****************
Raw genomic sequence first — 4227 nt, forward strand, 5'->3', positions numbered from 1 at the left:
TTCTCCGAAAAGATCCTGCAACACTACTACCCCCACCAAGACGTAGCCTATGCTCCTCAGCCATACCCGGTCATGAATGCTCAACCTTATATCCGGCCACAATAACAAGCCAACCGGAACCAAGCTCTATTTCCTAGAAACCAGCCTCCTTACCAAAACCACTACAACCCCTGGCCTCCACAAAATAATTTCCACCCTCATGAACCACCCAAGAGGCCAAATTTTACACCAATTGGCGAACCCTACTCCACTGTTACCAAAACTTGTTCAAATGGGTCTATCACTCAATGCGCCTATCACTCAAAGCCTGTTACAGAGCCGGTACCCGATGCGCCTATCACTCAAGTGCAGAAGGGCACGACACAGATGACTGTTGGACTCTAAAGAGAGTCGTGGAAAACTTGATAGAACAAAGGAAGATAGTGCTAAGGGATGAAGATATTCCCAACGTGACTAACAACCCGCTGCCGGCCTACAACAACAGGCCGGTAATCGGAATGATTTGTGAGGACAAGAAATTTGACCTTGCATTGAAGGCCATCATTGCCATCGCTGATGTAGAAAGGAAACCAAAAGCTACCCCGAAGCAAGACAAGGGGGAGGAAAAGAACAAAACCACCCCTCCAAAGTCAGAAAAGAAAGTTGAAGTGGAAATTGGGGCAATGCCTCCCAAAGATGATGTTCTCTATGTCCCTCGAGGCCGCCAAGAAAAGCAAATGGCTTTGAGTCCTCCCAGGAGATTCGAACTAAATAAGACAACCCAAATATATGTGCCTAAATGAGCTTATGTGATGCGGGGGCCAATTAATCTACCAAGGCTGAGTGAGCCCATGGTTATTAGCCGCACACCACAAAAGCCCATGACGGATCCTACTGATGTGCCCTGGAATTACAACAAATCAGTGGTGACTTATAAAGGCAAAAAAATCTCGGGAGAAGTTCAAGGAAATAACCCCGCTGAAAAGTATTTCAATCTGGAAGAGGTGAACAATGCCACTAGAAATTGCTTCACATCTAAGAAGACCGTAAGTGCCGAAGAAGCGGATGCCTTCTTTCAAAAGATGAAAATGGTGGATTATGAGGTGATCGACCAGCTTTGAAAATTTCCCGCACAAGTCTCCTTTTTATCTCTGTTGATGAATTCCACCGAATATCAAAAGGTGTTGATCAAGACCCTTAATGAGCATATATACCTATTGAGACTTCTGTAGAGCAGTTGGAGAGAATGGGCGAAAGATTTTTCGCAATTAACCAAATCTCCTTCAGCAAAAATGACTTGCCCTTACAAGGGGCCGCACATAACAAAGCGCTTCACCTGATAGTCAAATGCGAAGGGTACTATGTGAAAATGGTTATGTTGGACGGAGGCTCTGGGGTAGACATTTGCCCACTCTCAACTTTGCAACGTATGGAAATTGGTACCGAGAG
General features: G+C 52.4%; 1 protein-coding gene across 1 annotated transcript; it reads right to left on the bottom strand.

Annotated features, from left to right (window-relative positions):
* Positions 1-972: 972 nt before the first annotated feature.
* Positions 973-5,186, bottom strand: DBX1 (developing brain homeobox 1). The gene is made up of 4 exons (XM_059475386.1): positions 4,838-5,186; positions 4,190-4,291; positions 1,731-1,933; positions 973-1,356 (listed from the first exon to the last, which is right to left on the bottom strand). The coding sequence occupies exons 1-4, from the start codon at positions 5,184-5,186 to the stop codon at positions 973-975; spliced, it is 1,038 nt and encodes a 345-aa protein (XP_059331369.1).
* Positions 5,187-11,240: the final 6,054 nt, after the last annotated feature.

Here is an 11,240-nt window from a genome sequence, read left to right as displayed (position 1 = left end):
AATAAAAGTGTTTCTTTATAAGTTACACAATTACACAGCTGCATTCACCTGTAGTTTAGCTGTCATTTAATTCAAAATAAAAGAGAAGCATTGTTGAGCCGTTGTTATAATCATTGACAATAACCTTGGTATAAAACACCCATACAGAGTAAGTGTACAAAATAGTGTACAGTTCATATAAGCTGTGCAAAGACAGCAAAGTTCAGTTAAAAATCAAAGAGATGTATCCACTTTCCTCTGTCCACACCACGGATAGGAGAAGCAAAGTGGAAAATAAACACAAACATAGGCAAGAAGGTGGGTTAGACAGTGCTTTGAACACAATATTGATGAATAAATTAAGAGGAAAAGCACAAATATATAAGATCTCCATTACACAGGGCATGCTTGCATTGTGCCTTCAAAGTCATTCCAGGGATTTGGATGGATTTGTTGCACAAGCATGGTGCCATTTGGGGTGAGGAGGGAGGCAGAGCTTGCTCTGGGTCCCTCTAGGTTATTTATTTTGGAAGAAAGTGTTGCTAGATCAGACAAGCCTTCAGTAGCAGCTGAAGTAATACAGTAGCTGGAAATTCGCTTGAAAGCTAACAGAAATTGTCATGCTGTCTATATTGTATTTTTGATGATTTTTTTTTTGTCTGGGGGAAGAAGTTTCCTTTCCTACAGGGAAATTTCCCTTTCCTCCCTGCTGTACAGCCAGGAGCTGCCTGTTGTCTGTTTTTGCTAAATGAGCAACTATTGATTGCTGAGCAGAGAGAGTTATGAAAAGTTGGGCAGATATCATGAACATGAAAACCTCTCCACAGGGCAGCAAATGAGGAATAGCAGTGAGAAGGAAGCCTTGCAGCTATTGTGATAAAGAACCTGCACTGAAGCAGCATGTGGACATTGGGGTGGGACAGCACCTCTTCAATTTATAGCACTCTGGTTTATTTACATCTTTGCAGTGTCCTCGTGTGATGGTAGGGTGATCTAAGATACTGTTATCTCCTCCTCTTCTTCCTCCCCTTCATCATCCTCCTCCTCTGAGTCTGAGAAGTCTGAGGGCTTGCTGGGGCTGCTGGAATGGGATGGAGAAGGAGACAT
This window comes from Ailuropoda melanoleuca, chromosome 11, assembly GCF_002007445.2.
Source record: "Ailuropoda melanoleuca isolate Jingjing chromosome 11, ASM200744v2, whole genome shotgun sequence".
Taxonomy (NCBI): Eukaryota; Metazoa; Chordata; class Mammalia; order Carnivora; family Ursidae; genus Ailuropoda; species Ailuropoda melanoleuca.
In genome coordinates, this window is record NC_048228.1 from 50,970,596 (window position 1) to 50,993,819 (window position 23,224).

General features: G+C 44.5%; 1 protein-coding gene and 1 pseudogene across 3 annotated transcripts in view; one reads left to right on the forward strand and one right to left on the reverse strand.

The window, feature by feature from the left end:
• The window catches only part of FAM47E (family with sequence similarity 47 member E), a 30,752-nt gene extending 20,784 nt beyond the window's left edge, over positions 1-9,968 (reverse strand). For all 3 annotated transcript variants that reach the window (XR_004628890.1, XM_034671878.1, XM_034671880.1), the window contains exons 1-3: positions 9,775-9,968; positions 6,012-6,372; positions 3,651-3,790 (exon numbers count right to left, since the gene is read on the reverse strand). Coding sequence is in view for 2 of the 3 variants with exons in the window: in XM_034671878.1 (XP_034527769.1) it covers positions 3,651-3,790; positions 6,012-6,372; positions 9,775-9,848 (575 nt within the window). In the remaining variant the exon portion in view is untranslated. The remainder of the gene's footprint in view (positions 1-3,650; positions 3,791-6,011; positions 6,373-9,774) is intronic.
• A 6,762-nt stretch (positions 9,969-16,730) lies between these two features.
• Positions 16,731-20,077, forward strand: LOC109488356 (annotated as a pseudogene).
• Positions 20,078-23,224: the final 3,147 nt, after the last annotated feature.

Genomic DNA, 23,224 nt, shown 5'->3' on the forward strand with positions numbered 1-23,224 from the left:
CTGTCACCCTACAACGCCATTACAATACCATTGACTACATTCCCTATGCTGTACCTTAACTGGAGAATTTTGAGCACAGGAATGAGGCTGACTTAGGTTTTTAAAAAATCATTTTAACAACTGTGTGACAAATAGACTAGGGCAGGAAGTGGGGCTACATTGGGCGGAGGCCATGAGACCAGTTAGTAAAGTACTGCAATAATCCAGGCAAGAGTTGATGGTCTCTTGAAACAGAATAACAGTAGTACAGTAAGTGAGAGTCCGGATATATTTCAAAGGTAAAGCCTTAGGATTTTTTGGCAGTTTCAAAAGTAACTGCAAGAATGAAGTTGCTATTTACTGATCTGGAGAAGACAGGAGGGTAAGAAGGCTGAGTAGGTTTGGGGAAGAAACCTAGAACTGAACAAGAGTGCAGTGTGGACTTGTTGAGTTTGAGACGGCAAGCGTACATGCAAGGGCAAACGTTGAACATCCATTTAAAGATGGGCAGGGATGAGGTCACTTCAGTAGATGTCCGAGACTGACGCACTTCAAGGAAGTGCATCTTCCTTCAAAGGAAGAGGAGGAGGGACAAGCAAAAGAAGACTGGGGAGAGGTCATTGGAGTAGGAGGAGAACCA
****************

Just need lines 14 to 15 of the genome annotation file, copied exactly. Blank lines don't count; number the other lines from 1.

General features: G+C 44.5%; 1 protein-coding gene and 1 pseudogene across 3 annotated transcripts in view; one reads left to right on the forward strand and one right to left on the reverse strand.

The window, feature by feature from the left end: